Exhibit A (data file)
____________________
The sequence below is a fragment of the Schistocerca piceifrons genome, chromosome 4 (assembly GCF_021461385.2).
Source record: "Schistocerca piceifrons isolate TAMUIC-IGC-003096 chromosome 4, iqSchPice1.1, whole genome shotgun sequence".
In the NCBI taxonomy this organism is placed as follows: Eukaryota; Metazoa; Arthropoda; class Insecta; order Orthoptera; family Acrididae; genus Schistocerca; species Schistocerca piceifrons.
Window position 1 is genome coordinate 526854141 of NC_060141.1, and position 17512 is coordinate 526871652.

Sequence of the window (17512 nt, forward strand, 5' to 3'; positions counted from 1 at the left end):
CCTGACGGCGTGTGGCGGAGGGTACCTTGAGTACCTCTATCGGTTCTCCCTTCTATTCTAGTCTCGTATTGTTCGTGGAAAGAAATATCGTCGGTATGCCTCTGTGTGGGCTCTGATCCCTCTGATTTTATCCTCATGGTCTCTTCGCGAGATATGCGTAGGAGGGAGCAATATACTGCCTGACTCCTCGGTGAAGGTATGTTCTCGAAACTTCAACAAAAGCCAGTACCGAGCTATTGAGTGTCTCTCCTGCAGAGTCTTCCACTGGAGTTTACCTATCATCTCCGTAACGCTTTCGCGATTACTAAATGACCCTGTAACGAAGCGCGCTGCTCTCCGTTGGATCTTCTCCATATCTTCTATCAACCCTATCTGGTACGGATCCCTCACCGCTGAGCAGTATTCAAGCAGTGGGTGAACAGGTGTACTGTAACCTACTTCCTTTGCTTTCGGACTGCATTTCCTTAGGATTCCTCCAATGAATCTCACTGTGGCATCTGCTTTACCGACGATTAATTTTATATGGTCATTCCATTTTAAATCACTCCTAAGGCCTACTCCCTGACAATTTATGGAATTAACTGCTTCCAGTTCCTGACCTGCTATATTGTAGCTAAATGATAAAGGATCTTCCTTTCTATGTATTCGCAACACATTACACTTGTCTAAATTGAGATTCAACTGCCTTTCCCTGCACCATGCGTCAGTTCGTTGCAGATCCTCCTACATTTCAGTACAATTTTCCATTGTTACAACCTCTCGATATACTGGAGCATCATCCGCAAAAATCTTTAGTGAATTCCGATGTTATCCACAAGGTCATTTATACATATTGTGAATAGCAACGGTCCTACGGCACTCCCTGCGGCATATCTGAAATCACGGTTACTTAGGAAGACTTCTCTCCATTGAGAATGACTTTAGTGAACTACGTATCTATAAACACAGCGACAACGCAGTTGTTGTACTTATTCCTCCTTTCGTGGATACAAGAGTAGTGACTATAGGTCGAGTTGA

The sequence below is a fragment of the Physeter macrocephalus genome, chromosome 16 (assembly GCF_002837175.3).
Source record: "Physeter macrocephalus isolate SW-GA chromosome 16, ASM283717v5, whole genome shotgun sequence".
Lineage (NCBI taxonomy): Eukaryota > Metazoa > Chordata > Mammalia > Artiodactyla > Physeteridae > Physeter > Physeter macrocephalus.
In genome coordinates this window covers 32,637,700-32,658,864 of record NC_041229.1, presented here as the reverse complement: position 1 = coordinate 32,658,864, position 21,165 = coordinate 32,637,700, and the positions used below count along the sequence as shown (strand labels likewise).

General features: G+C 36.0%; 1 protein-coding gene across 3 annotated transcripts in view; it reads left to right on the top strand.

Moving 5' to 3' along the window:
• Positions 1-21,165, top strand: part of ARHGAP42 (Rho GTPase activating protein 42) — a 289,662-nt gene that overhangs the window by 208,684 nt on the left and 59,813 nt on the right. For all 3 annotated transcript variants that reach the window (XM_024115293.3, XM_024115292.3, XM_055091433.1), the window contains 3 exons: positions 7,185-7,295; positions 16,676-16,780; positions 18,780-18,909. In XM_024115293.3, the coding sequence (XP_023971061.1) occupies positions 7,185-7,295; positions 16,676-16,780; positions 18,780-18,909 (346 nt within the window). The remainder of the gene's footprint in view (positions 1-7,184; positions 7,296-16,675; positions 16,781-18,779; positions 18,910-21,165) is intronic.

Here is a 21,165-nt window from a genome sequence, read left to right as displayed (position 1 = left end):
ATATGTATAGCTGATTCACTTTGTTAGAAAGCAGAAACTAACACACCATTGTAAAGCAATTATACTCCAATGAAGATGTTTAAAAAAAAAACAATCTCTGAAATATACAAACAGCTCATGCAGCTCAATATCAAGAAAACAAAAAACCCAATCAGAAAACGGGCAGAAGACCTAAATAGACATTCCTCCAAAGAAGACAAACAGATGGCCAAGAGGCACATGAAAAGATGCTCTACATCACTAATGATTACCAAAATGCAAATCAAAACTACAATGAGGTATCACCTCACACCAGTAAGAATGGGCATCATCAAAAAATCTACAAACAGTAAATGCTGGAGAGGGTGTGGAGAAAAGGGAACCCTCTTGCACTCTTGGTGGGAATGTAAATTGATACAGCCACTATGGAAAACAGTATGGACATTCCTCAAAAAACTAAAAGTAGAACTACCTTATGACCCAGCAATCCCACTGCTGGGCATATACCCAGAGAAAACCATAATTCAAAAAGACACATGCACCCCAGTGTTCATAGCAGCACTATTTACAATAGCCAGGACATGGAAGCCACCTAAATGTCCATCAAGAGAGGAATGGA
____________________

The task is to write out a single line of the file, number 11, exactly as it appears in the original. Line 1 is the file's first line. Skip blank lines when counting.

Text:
General features: G+C 36.0%; 1 protein-coding gene across 3 annotated transcripts in view; it reads left to right on the top strand.